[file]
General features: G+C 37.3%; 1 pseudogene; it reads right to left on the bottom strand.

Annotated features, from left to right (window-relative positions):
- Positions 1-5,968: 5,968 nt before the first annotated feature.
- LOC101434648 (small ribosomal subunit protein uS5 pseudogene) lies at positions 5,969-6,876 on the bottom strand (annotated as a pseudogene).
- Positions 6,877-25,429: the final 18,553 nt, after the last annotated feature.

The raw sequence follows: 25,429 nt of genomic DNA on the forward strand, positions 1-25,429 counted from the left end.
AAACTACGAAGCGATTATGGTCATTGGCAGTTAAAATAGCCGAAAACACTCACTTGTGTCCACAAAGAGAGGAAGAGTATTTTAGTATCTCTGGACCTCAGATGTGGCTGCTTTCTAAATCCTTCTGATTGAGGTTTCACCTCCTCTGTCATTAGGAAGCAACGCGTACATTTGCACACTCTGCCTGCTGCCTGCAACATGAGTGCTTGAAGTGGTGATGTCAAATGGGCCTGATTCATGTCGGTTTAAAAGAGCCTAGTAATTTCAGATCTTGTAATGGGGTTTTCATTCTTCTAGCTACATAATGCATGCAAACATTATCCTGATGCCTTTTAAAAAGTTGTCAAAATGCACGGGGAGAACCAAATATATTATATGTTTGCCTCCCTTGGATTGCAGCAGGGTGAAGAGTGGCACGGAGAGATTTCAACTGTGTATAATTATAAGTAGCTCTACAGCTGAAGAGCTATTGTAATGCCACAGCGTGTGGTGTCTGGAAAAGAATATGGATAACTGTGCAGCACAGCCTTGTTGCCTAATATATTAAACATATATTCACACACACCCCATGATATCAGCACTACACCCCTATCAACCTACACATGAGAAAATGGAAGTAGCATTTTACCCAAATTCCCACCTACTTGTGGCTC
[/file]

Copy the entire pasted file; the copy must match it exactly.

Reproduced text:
General features: G+C 37.3%; 1 pseudogene; it reads right to left on the bottom strand.

Annotated features, from left to right (window-relative positions):
- Positions 1-5,968: 5,968 nt before the first annotated feature.
- LOC101434648 (small ribosomal subunit protein uS5 pseudogene) lies at positions 5,969-6,876 on the bottom strand (annotated as a pseudogene).
- Positions 6,877-25,429: the final 18,553 nt, after the last annotated feature.

The raw sequence follows: 25,429 nt of genomic DNA on the forward strand, positions 1-25,429 counted from the left end.
AAACTACGAAGCGATTATGGTCATTGGCAGTTAAAATAGCCGAAAACACTCACTTGTGTCCACAAAGAGAGGAAGAGTATTTTAGTATCTCTGGACCTCAGATGTGGCTGCTTTCTAAATCCTTCTGATTGAGGTTTCACCTCCTCTGTCATTAGGAAGCAACGCGTACATTTGCACACTCTGCCTGCTGCCTGCAACATGAGTGCTTGAAGTGGTGATGTCAAATGGGCCTGATTCATGTCGGTTTAAAAGAGCCTAGTAATTTCAGATCTTGTAATGGGGTTTTCATTCTTCTAGCTACATAATGCATGCAAACATTATCCTGATGCCTTTTAAAAAGTTGTCAAAATGCACGGGGAGAACCAAATATATTATATGTTTGCCTCCCTTGGATTGCAGCAGGGTGAAGAGTGGCACGGAGAGATTTCAACTGTGTATAATTATAAGTAGCTCTACAGCTGAAGAGCTATTGTAATGCCACAGCGTGTGGTGTCTGGAAAAGAATATGGATAACTGTGCAGCACAGCCTTGTTGCCTAATATATTAAACATATATTCACACACACCCCATGATATCAGCACTACACCCCTATCAACCTACACATGAGAAAATGGAAGTAGCATTTTACCCAAATTCCCACCTACTTGTGGCTC